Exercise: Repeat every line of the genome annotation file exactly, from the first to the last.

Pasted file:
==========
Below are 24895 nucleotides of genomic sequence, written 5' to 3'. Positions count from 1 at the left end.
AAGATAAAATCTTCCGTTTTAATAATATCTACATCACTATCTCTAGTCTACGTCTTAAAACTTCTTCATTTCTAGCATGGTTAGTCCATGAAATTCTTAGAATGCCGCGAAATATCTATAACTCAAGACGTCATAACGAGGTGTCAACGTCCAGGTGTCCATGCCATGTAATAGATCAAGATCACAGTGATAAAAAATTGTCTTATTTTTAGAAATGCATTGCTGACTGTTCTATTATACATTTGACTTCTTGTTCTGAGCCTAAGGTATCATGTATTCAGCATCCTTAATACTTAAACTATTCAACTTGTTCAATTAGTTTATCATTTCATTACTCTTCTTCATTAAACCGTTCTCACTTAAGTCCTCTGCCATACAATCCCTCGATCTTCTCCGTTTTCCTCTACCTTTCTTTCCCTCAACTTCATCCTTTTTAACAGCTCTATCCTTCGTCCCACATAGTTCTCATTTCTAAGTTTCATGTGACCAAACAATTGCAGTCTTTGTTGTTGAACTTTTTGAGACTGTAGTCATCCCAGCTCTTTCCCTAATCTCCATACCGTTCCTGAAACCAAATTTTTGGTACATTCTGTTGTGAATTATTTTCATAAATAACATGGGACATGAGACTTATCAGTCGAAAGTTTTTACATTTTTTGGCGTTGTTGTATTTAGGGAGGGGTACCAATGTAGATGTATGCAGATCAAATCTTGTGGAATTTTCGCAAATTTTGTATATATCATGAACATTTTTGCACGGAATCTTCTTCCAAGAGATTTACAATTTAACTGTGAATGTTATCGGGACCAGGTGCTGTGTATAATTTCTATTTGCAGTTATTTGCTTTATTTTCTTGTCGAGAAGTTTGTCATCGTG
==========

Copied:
Below are 24895 nucleotides of genomic sequence, written 5' to 3'. Positions count from 1 at the left end.
AAGATAAAATCTTCCGTTTTAATAATATCTACATCACTATCTCTAGTCTACGTCTTAAAACTTCTTCATTTCTAGCATGGTTAGTCCATGAAATTCTTAGAATGCCGCGAAATATCTATAACTCAAGACGTCATAACGAGGTGTCAACGTCCAGGTGTCCATGCCATGTAATAGATCAAGATCACAGTGATAAAAAATTGTCTTATTTTTAGAAATGCATTGCTGACTGTTCTATTATACATTTGACTTCTTGTTCTGAGCCTAAGGTATCATGTATTCAGCATCCTTAATACTTAAACTATTCAACTTGTTCAATTAGTTTATCATTTCATTACTCTTCTTCATTAAACCGTTCTCACTTAAGTCCTCTGCCATACAATCCCTCGATCTTCTCCGTTTTCCTCTACCTTTCTTTCCCTCAACTTCATCCTTTTTAACAGCTCTATCCTTCGTCCCACATAGTTCTCATTTCTAAGTTTCATGTGACCAAACAATTGCAGTCTTTGTTGTTGAACTTTTTGAGACTGTAGTCATCCCAGCTCTTTCCCTAATCTCCATACCGTTCCTGAAACCAAATTTTTGGTACATTCTGTTGTGAATTATTTTCATAAATAACATGGGACATGAGACTTATCAGTCGAAAGTTTTTACATTTTTTGGCGTTGTTGTATTTAGGGAGGGGTACCAATGTAGATGTATGCAGATCAAATCTTGTGGAATTTTCGCAAATTTTGTATATATCATGAACATTTTTGCACGGAATCTTCTTCCAAGAGATTTACAATTTAACTGTGAATGTTATCGGGACCAGGTGCTGTGTATAATTTCTATTTGCAGTTATTTGCTTTATTTTCTTGTCGAGAAGTTTGTCATCGTG